Countering Russian Attempts to Blockade the Azov Sea

Over the past couple of days, Ukraine followed the developments in the Azov sea, as two Ukrainian warships passed the Kerch Strait moving towards their destination in the port of Mariupol.

On Sep. 20, the vessels Donbas and Korets departed from Odesa. During their passage through the Kerch Strait, they were tailed by a dozen Russian ships accompanied by military aviation.

In an attempt to provoke the Ukrainian navy, a few jets made low-altitude fly-bys. Another provocation took place near Mariupol, where a Mongoose-type vessel of the Russian border guards approached the Ukrainian military ships at high speed but was intercepted by two Ukrainian artillery boats.

“At 9:30 a.m. today, the navy tugboat Korets finished with the transit of the warships of the Ukrainian Navy to the Mariupol port,” Navy Spokesman Oleh Chalyk said.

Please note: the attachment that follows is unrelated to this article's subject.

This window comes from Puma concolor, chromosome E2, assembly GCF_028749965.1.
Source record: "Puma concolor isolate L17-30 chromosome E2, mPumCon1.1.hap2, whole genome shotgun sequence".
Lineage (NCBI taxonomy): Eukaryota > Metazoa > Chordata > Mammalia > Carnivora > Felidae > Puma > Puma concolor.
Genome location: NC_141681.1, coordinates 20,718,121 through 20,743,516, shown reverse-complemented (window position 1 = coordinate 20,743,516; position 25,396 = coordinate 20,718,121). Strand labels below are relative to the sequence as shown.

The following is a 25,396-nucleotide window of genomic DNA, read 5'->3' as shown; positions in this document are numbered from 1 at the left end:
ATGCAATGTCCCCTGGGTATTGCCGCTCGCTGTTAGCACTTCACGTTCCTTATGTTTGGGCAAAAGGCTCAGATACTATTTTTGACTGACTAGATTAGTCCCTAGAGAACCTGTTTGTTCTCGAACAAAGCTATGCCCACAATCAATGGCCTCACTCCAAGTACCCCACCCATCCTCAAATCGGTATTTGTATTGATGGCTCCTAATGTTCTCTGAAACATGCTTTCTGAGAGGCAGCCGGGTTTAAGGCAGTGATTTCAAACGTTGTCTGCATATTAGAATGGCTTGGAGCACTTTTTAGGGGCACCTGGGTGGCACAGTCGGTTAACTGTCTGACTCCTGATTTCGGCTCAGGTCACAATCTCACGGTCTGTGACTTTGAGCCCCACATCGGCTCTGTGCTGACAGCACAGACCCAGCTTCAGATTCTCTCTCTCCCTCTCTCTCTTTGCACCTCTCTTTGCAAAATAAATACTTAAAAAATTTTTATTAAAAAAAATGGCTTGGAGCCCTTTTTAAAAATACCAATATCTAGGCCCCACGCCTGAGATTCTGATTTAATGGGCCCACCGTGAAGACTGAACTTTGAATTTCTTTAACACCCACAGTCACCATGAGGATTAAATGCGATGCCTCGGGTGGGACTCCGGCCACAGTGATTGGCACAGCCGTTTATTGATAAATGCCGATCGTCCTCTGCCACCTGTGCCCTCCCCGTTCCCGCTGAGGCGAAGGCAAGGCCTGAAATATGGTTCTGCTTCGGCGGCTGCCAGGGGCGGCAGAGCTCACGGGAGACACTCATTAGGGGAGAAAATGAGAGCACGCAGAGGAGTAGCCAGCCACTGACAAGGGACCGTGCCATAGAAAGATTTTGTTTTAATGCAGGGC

Efforts by Ukraine to increase its military presence in the Azov Sea are greeted by the residents of another Azov seaport, Berdiansk.

In early September two armored boats were transported to Berdiansk by land. They are stationed near the city’s Rescue Diver Service.

While the Ministry of Defence wouldn’t comment on the location of Ukraine’s new military base, it is expected to appear in one of the Azov Sea ports. Efforts to facilitate the arrival of Navy ships appear to be very much underway in Berdiansk.

“We had negotiations with the Navy and the mayor’s office. A piece of real estate was transferred to the military so that they could create a base for their personnel’s permanent quarters, which will be located in our city,” Aide to the Mayor of Berdiansk Dmytro Zubovych said.

Ukraine’s military build-up in the Azov Sea comes as a response to Moscow’s activity over the past months- activity commonly described as a blockade, where the Russian Navy would detain vessels from across the world preventing them from accessing Ukraine’s Azov Sea ports, leading to losses for Ukraine and its international partners.

According to an agreement signed in 2003, the Azov Sea is a mutual area, allowing for equal use by both countries. If Russia violates the agreement, it may trigger another wave of sanctions against the Kremlin.